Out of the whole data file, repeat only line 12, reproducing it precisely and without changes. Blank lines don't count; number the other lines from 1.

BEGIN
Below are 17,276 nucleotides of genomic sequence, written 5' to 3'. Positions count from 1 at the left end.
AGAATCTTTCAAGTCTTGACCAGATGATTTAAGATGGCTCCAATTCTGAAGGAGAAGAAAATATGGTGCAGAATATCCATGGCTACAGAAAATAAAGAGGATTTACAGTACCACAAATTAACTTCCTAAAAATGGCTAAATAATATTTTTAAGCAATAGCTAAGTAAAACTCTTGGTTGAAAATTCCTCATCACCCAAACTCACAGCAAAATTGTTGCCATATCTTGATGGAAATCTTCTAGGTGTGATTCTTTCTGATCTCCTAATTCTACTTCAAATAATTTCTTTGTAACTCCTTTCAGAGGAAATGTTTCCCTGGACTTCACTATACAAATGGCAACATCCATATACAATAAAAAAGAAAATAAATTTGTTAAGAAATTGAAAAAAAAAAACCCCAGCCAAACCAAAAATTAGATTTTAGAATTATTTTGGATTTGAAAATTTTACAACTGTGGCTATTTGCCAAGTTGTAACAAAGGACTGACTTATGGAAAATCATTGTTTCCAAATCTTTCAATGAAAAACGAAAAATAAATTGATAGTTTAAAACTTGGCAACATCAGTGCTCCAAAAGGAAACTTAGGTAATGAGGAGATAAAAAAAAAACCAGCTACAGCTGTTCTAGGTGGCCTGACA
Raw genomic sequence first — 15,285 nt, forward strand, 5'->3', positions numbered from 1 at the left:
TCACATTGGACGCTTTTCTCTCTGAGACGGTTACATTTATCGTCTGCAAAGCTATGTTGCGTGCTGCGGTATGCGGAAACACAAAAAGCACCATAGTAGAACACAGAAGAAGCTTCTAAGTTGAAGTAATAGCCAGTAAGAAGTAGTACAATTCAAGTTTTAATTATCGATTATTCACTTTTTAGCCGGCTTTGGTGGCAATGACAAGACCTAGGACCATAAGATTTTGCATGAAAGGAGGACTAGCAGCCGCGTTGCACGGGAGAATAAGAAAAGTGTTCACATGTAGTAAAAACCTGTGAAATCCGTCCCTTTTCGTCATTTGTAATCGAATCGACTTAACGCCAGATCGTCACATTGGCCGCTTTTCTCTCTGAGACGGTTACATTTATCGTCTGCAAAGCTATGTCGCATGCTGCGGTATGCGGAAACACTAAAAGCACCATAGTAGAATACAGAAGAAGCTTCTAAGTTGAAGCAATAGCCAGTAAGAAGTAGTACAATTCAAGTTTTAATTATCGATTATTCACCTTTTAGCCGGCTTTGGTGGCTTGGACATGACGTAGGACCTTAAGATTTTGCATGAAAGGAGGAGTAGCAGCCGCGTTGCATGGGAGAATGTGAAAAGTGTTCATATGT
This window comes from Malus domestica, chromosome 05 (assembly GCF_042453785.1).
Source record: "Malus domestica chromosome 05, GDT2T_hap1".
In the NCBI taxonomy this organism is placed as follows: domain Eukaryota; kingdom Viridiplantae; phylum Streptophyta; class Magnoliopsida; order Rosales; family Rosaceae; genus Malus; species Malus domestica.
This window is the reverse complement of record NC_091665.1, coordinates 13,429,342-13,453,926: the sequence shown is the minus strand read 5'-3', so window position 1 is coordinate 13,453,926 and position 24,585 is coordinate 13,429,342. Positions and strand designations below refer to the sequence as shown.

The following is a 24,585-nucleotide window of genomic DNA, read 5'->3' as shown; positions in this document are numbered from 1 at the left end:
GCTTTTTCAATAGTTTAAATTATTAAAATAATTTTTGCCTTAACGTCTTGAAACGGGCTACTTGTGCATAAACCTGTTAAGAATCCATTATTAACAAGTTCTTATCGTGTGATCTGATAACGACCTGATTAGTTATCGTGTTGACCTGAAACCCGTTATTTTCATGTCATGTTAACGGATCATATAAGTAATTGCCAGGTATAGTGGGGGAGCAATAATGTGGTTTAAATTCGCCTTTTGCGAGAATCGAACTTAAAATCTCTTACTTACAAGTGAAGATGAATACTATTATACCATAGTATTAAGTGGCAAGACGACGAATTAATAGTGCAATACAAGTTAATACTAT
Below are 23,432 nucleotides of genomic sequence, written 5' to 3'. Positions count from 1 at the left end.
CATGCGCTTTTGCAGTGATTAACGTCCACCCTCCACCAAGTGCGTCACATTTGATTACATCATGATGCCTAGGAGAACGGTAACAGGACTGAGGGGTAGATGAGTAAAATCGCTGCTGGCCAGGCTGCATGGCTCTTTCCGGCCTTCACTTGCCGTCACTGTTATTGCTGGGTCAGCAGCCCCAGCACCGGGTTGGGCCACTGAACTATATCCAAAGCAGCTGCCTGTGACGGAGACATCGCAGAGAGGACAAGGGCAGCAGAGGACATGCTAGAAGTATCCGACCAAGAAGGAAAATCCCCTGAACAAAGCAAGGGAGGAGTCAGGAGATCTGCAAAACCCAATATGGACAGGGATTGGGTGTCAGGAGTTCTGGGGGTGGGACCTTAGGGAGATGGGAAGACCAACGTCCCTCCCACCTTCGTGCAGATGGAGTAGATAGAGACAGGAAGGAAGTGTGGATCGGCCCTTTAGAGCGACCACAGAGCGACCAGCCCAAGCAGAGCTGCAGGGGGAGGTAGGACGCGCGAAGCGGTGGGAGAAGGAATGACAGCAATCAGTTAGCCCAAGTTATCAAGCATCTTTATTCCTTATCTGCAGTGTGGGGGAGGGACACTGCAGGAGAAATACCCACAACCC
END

CATGCGCTTTTGCAGTGATTAACGTCCACCCTCCACCAAGTGCGTCACATTTGATTACATCATGATGCCTAGGAGAACGGTAACAGGACTGAGGGGTAGATGAGTAAAATCGCTGCTGGCCAGGCTGCATGGCTCTTTCCGGCCTTCACTTGCCGTCACTGTTATTGCTGGGTCAGCAGCCCCAGCACCGGGTTGGGCCACTGAACTATATCCAAAGCAGCTGCCTGTGACGGAGACATCGCAGAGAGGACAAGGGCAGCAGAGGACATGCTAGAAGTATCCGACCAAGAAGGAAAATCCCCTGAACAAAGCAAGGGAGGAGTCAGGAGATCTGCAAAACCCAATATGGACAGGGATTGGGTGTCAGGAGTTCTGGGGGTGGGACCTTAGGGAGATGGGAAGACCAACGTCCCTCCCACCTTCGTGCAGATGGAGTAGATAGAGACAGGAAGGAAGTGTGGATCGGCCCTTTAGAGCGACCACAGAGCGACCAGCCCAAGCAGAGCTGCAGGGGGAGGTAGGACGCGCGAAGCGGTGGGAGAAGGAATGACAGCAATCAGTTAGCCCAAGTTATCAAGCATCTTTATTCCTTATCTGCAGTGTGGGGGAGGGACACTGCAGGAGAAATACCCACAACCC